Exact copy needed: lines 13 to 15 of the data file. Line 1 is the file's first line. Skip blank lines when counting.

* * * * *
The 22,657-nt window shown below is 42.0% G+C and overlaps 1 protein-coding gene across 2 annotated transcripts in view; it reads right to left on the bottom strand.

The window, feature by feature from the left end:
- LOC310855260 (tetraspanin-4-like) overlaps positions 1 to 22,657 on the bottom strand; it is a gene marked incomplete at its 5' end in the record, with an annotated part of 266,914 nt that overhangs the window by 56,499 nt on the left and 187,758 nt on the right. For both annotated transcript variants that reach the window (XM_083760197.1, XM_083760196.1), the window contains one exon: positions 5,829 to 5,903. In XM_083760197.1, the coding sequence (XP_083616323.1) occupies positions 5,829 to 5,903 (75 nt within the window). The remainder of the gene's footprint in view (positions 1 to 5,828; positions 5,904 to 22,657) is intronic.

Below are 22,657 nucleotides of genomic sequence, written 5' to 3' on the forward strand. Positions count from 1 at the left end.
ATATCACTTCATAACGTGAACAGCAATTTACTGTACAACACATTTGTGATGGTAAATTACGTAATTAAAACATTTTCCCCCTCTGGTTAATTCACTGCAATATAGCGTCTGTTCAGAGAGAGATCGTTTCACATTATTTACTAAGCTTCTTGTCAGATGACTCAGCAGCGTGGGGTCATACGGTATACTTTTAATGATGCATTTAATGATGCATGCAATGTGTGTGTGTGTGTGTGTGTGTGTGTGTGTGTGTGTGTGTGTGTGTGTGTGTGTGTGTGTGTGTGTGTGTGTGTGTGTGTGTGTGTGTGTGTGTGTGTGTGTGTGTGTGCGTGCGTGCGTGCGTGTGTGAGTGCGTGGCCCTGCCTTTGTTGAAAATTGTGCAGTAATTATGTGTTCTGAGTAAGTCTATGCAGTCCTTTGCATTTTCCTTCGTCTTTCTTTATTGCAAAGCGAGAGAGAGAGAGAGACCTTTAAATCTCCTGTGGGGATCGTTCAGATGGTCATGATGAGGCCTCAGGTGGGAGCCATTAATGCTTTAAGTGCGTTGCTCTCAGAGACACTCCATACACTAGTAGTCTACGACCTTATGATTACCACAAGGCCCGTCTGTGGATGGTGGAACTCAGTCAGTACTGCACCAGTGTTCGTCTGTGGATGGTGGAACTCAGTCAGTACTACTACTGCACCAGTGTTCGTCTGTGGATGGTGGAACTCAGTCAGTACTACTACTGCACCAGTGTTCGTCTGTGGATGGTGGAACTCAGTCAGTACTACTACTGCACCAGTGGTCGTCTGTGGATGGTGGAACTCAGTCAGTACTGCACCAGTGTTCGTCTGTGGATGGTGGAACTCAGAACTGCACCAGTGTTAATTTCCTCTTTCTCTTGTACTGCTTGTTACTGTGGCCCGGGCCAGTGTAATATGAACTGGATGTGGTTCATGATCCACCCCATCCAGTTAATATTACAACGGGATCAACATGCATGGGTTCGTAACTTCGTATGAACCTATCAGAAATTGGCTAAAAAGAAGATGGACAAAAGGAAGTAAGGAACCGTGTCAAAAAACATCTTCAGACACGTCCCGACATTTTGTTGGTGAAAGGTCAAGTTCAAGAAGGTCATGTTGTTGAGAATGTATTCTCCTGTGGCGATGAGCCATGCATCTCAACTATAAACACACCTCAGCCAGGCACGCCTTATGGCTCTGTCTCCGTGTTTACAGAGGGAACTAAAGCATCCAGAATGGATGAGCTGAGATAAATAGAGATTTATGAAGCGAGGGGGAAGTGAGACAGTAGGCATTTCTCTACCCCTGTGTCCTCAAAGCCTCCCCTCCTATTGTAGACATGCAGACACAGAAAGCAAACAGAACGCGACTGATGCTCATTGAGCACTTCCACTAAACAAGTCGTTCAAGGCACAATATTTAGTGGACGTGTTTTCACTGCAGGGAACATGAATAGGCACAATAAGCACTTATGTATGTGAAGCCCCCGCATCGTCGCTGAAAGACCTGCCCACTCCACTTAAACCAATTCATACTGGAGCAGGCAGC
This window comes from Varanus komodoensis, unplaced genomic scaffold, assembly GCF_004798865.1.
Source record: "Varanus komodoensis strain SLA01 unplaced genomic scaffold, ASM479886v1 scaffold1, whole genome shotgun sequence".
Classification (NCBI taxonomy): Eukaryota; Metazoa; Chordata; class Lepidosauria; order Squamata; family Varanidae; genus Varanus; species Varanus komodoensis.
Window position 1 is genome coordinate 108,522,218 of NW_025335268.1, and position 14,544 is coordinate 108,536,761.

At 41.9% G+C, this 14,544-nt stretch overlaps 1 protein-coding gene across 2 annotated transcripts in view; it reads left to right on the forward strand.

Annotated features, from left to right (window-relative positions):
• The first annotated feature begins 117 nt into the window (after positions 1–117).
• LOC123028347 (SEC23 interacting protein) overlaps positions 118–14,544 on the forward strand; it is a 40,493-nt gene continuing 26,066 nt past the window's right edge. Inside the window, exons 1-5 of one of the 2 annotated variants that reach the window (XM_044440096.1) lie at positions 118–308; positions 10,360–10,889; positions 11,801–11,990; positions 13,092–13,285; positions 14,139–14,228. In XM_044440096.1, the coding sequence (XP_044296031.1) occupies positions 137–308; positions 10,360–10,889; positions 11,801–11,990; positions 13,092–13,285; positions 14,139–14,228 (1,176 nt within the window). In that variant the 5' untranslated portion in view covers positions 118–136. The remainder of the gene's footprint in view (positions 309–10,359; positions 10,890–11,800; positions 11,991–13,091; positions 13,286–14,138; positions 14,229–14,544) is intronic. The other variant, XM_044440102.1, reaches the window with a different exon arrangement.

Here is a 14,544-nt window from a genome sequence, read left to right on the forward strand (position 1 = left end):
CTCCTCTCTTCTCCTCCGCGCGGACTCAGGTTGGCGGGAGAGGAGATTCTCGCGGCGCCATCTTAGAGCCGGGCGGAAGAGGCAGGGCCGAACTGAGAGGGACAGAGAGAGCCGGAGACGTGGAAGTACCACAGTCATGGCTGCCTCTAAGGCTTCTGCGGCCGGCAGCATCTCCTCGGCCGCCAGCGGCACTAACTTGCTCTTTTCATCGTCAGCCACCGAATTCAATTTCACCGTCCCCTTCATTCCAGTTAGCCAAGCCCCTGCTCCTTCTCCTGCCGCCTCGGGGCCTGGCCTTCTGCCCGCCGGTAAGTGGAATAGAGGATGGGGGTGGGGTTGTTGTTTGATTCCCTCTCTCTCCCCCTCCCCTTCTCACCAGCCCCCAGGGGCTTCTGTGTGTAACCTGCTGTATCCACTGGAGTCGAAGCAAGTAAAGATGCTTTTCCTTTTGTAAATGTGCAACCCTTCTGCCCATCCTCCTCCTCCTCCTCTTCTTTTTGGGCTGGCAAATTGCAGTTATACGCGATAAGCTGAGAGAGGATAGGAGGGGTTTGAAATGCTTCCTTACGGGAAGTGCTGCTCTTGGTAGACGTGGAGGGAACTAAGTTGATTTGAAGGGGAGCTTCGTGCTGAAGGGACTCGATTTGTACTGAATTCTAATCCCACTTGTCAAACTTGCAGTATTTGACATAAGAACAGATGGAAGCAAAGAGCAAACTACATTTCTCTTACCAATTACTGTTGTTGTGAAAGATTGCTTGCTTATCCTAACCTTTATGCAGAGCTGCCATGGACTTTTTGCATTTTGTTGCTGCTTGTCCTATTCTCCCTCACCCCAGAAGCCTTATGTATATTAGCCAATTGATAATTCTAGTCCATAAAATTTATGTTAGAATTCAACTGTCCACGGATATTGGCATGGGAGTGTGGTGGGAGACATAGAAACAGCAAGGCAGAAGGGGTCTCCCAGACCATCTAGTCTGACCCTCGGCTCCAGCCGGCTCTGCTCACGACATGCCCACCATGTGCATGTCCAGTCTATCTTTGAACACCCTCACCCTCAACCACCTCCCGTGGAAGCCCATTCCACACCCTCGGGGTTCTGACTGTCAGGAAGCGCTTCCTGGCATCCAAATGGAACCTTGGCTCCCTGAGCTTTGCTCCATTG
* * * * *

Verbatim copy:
• LOC123028347 (SEC23 interacting protein) overlaps positions 118–14,544 on the forward strand; it is a 40,493-nt gene continuing 26,066 nt past the window's right edge. Inside the window, exons 1-5 of one of the 2 annotated variants that reach the window (XM_044440096.1) lie at positions 118–308; positions 10,360–10,889; positions 11,801–11,990; positions 13,092–13,285; positions 14,139–14,228. In XM_044440096.1, the coding sequence (XP_044296031.1) occupies positions 137–308; positions 10,360–10,889; positions 11,801–11,990; positions 13,092–13,285; positions 14,139–14,228 (1,176 nt within the window). In that variant the 5' untranslated portion in view covers positions 118–136. The remainder of the gene's footprint in view (positions 309–10,359; positions 10,890–11,800; positions 11,991–13,091; positions 13,286–14,138; positions 14,229–14,544) is intronic. The other variant, XM_044440102.1, reaches the window with a different exon arrangement.

Here is a 14,544-nt window from a genome sequence, read left to right on the forward strand (position 1 = left end):
CTCCTCTCTTCTCCTCCGCGCGGACTCAGGTTGGCGGGAGAGGAGATTCTCGCGGCGCCATCTTAGAGCCGGGCGGAAGAGGCAGGGCCGAACTGAGAGGGACAGAGAGAGCCGGAGACGTGGAAGTACCACAGTCATGGCTGCCTCTAAGGCTTCTGCGGCCGGCAGCATCTCCTCGGCCGCCAGCGGCACTAACTTGCTCTTTTCATCGTCAGCCACCGAATTCAATTTCACCGTCCCCTTCATTCCAGTTAGCCAAGCCCCTGCTCCTTCTCCTGCCGCCTCGGGGCCTGGCCTTCTGCCCGCCGGTAAGTGGAATAGAGGATGGGGGTGGGGTTGTTGTTTGATTCCCTCTCTCTCCCCCTCCCCTTCTCACCAGCCCCCAGGGGCTTCTGTGTGTAACCTGCTGTATCCACTGGAGTCGAAGCAAGTAAAGATGCTTTTCCTTTTGTAAATGTGCAACCCTTCTGCCCATCCTCCTCCTCCTCCTCTTCTTTTTGGGCTGGCAAATTGCAGTTATACGCGATAAGCTGAGAGAGGATAGGAGGGGTTTGAAATGCTTCCTTACGGGAAGTGCTGCTCTTGGTAGACGTGGAGGGAACTAAGTTGATTTGAAGGGGAGCTTCGTGCTGAAGGGACTCGATTTGTACTGAATTCTAATCCCACTTGTCAAACTTGCAGTATTTGACATAAGAACAGATGGAAGCAAAGAGCAAACTACATTTCTCTTACCAATTACTGTTGTTGTGAAAGATTGCTTGCTTATCCTAACCTTTATGCAGAGCTGCCATGGACTTTTTGCATTTTGTTGCTGCTTGTCCTATTCTCCCTCACCCCAGAAGCCTTATGTATATTAGCCAATTGATAATTCTAGTCCATAAAATTTATGTTAGAATTCAACTGTCCACGGATATTGGCATGGGAGTGTGGTGGGAGACATAGAAACAGCAAGGCAGAAGGGGTCTCCCAGACCATCTAGTCTGACCCTCGGCTCCAGCCGGCTCTGCTCACGACATGCCCACCATGTGCATGTCCAGTCTATCTTTGAACACCCTCACCCTCAACCACCTCCCGTGGAAGCCCATTCCACACCCTCGGGGTTCTGACTGTCAGGAAGCGCTTCCTGGCATCCAAATGGAACCTTGGCTCCCTGAGCTTTGCTCCATTG